Covid-19 Vaccine Advice for Women who are Pregnant or Breastfeeding
There’s a lot of conflicting Covid-19 vaccine information for women who are pregnant and breastfeeding. We look at the latest advice on getting vaccinated for Covid and what it means for women who are pregnant, breastfeeding or trying to conceive
I’m pregnant or trying to become pregnant
Pregnancy increases the risk for respiratory complications and severe illness from Covid-19 according to the Centers for Disease Control and Prevention (CDC) in the United States.
Advice from Mayo Clinic indicates that pregnant women with underlying conditions, such as diabetes, may be at even more risk of severe illness from Covid-19. And Covid could increase the chance for preterm birth or other adverse pregnancy and birth outcomes.
Medical bodies around the world are therefore advising pregnant women to protect themselves from becoming sick with Covid and consider getting vaccinated. The Covid-19 vaccine is safe and effective and getting the vaccine before or during pregnancy could protect you or your baby from severe illness.
The UK’s National Health Service (NHS) says, “if you’re pregnant and have not had a Covid-19 vaccine yet, it’s preferable for you to have the Pfizer/BioNTech or Moderna vaccine.” The NHS goes on to reassure those who have had the Oxford/AstraZeneca vaccine, saying if you have had it “for your first dose and did not have any serious side effects, you should have it again for your second dose.”
The NHS stresses that the vaccines cannot give you or your baby Covid-19
Can I breastfeed if I have the Covid-19 vaccination?
The World Health Organisation (WHO) has recommended you do not need to stop breastfeeding before or after your Covid vaccination.
Will the mRNA vaccine alter my DNA or my baby’s DNA?
A myth circulating on social media makes incorrect claims about DNA and the mRNA vaccines by Pfizer/BioNTech and Moderna.
The mRNA vaccines do not alter DNA or cause genetic changes to you or your baby. It helps to understand how the mRNA vaccines work. The Covid-19 mRNA vaccines use a ‘messenger’ to teach your body to make a protein like the spike protein found on the SARS-CoV-2 virus which causes Covid-19. The protein triggers an immune response in our bodies. And the immune response produces antibodies which protect us against getting the real virus if it enters our bodies.
So, contrary to rumours, the mRNA vaccines cannot affect or combine with our DNA in any way to change our genetic code says the Australian Government’s Department of Health.
If I take the mRNA vaccine is there a risk of infertility?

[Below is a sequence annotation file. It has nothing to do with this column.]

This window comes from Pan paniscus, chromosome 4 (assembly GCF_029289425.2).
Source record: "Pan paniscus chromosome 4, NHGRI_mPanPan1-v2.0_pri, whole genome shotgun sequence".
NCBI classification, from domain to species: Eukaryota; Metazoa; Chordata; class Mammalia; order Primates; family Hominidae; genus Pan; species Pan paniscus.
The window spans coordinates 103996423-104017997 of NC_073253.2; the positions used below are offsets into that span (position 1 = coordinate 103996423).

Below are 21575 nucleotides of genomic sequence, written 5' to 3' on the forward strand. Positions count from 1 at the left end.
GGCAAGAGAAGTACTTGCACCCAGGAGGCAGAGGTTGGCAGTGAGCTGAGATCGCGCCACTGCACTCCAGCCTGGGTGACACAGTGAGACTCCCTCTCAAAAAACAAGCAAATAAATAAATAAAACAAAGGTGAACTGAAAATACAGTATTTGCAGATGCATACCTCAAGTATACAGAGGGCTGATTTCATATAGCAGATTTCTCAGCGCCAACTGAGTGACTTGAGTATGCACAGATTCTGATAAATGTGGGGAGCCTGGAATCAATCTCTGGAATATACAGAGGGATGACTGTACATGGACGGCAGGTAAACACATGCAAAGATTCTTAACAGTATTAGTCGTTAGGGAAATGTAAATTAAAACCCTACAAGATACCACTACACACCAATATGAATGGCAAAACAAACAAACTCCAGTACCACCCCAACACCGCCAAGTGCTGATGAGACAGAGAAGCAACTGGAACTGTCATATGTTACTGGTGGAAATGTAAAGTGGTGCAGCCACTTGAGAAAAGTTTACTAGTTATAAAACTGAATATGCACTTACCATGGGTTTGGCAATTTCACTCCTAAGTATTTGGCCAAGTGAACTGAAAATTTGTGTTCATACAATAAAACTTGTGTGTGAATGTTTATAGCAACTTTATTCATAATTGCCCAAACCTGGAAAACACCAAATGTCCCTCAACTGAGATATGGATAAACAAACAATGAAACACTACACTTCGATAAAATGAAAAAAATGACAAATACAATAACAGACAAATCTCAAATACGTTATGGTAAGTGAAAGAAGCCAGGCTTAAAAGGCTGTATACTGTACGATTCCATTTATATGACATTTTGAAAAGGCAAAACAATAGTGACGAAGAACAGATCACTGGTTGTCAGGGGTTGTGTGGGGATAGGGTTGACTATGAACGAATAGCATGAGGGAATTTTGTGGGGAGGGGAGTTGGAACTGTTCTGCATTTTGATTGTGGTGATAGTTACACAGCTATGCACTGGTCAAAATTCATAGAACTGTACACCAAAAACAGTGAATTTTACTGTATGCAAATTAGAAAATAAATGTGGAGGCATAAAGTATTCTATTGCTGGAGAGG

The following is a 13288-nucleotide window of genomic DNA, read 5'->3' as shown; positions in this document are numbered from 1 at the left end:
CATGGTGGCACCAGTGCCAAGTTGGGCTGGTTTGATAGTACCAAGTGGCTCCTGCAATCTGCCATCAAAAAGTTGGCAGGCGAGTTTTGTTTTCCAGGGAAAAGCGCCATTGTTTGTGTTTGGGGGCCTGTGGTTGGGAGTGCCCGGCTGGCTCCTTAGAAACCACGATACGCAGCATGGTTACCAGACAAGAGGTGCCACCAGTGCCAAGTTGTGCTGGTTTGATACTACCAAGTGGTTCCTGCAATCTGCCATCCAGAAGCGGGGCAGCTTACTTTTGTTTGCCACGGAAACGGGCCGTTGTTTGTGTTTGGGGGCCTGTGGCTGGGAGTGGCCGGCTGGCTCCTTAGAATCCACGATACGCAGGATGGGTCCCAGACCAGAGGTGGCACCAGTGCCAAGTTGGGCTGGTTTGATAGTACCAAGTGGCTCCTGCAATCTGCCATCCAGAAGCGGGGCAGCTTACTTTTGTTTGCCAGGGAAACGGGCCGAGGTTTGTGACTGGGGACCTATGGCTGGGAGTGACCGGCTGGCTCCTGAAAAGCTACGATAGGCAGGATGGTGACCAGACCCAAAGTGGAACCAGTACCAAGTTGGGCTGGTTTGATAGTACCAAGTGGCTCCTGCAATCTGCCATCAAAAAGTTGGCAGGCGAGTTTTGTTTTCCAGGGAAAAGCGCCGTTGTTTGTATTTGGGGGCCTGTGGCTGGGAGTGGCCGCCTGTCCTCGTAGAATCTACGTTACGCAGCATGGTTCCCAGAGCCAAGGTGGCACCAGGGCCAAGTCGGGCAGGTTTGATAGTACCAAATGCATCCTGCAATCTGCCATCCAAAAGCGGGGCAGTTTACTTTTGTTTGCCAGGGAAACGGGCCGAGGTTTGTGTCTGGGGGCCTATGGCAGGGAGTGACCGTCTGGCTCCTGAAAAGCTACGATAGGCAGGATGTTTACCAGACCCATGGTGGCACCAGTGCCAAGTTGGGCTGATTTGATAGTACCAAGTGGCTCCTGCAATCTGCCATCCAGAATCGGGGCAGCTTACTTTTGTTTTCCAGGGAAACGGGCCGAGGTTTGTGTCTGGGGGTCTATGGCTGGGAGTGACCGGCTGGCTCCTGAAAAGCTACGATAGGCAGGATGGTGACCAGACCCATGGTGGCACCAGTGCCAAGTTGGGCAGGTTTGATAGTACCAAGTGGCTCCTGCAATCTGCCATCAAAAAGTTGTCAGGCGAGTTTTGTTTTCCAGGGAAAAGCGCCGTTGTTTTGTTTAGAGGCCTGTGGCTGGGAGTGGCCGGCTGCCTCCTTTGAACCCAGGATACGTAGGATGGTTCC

There is no evidence the Covid-19 vaccines have any effect on your chances of becoming pregnant and no link with the safe development of the placenta during pregnancy.
Medical experts have discredited the misleading claims falsely linking the mRNA Covid-19 vaccines with infertility in women and men, with Pfizer saying, “there is no data to suggest the Pfizer BioNTech vaccine candidate causes infertility.” And according to Mayo Clinic, “there is currently no evidence that Covid vaccines cause fertility problems.”
If you have any questions or concerns about getting vaccinated against Covid-19 consider consulting your doctor or a healthcare professional. You can book an at-home doctor’s visit via Nabta Health.
COVID-19 Vaccines While Pregnant or Breastfeeding, Center for Disease Control and Prevention, 29 June 2021
Pregnancy, breastfeeding, fertility and coronavirus (COVID-19) vaccination https://www.nhs.uk/conditions/coronavirus-covid-19/coronavirus-vaccination/pregnancy-breastfeeding-fertility-and-coronavirus-covid-19-vaccination/
The Pfizer BioNTech (BNT162b2) COVID-19 vaccine: What you need to know, World Health Organisation, 20 April 2021 https://www.who.int/news-room/feature-stories/detail/who-can-take-the-pfizer-biontech-covid-19–vaccine
Is it true? Can COVID-19 vaccines alter my DNA? Australian Government Department of Health https://www.health.gov.au/initiatives-and-programs/covid-19-vaccines/is-it-true/is-it-true-can-covid-19-vaccines-alter-my-dna
Covid-19 vaccine not shown to cause female sterilization, AFP, 9 Dec 2020
COVID-19 vaccines: Get the facts, Mayo Clinic https://www.mayoclinic.org/diseases-conditions/coronavirus/in-depth/coronavirus-vaccine/art-20484859#fertility-menstruation